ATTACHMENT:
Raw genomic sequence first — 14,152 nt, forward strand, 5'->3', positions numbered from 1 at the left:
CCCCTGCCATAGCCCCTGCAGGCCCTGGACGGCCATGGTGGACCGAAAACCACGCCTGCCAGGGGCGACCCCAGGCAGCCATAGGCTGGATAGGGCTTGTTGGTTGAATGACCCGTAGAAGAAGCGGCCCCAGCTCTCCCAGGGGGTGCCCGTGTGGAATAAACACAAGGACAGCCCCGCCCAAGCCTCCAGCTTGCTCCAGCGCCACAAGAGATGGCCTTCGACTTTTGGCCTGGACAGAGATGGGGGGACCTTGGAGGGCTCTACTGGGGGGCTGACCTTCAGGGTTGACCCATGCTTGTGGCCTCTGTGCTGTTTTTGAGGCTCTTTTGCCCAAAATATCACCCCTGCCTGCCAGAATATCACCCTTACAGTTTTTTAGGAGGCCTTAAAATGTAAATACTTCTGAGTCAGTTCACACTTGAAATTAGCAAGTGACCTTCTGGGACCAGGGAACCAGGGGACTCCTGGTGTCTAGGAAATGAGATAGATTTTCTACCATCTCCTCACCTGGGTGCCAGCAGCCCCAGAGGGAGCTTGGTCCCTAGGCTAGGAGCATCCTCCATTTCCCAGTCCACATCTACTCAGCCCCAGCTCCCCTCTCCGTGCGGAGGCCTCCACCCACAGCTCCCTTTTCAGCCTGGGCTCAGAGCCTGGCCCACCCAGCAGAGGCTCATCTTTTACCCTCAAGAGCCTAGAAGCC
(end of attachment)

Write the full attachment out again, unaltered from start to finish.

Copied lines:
Raw genomic sequence first — 14,152 nt, forward strand, 5'->3', positions numbered from 1 at the left:
CCCCTGCCATAGCCCCTGCAGGCCCTGGACGGCCATGGTGGACCGAAAACCACGCCTGCCAGGGGCGACCCCAGGCAGCCATAGGCTGGATAGGGCTTGTTGGTTGAATGACCCGTAGAAGAAGCGGCCCCAGCTCTCCCAGGGGGTGCCCGTGTGGAATAAACACAAGGACAGCCCCGCCCAAGCCTCCAGCTTGCTCCAGCGCCACAAGAGATGGCCTTCGACTTTTGGCCTGGACAGAGATGGGGGGACCTTGGAGGGCTCTACTGGGGGGCTGACCTTCAGGGTTGACCCATGCTTGTGGCCTCTGTGCTGTTTTTGAGGCTCTTTTGCCCAAAATATCACCCCTGCCTGCCAGAATATCACCCTTACAGTTTTTTAGGAGGCCTTAAAATGTAAATACTTCTGAGTCAGTTCACACTTGAAATTAGCAAGTGACCTTCTGGGACCAGGGAACCAGGGGACTCCTGGTGTCTAGGAAATGAGATAGATTTTCTACCATCTCCTCACCTGGGTGCCAGCAGCCCCAGAGGGAGCTTGGTCCCTAGGCTAGGAGCATCCTCCATTTCCCAGTCCACATCTACTCAGCCCCAGCTCCCCTCTCCGTGCGGAGGCCTCCACCCACAGCTCCCTTTTCAGCCTGGGCTCAGAGCCTGGCCCACCCAGCAGAGGCTCATCTTTTACCCTCAAGAGCCTAGAAGCC